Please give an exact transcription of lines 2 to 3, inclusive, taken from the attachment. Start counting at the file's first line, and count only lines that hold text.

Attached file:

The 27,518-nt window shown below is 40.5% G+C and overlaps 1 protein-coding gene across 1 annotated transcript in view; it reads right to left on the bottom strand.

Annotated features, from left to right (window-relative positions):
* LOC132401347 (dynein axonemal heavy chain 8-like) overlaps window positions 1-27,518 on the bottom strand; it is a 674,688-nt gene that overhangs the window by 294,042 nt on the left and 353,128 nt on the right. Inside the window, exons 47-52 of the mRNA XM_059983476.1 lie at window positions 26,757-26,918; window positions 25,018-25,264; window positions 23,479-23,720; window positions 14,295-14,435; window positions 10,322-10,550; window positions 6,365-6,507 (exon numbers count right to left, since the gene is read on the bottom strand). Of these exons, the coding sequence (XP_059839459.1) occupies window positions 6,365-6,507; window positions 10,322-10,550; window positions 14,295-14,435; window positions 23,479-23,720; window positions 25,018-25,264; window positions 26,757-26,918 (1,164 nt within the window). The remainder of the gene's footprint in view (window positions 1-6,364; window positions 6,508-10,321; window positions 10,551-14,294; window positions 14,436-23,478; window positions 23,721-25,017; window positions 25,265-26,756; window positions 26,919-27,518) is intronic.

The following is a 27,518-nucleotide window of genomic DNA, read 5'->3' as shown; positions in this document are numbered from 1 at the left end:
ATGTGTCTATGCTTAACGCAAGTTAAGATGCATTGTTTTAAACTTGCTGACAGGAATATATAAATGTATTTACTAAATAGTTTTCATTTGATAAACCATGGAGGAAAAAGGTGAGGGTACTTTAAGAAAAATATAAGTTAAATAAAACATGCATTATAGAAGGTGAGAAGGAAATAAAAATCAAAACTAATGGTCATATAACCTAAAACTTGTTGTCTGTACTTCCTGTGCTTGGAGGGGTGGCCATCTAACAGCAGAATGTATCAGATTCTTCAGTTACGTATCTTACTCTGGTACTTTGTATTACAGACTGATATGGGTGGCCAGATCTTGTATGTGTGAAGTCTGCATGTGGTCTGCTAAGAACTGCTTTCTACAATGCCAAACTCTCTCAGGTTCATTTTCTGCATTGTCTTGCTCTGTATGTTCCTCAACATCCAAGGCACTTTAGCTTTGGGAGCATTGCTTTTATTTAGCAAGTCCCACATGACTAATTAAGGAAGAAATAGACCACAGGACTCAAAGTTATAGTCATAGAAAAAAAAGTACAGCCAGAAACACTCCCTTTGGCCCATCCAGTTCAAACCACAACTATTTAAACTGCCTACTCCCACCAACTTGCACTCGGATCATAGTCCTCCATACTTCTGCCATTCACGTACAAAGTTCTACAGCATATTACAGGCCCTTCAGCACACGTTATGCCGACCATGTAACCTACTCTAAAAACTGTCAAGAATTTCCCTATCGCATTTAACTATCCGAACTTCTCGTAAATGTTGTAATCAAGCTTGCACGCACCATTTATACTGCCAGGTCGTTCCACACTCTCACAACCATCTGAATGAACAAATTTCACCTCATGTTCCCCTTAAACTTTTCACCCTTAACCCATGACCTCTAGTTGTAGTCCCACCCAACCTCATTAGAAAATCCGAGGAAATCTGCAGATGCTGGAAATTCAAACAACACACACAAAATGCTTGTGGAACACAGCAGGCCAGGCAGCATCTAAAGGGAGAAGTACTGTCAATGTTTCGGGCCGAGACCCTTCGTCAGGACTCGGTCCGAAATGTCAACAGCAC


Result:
Annotated features, from left to right (window-relative positions):
* LOC132401347 (dynein axonemal heavy chain 8-like) overlaps window positions 1-27,518 on the bottom strand; it is a 674,688-nt gene that overhangs the window by 294,042 nt on the left and 353,128 nt on the right. Inside the window, exons 47-52 of the mRNA XM_059983476.1 lie at window positions 26,757-26,918; window positions 25,018-25,264; window positions 23,479-23,720; window positions 14,295-14,435; window positions 10,322-10,550; window positions 6,365-6,507 (exon numbers count right to left, since the gene is read on the bottom strand). Of these exons, the coding sequence (XP_059839459.1) occupies window positions 6,365-6,507; window positions 10,322-10,550; window positions 14,295-14,435; window positions 23,479-23,720; window positions 25,018-25,264; window positions 26,757-26,918 (1,164 nt within the window). The remainder of the gene's footprint in view (window positions 1-6,364; window positions 6,508-10,321; window positions 10,551-14,294; window positions 14,436-23,478; window positions 23,721-25,017; window positions 25,265-26,756; window positions 26,919-27,518) is intronic.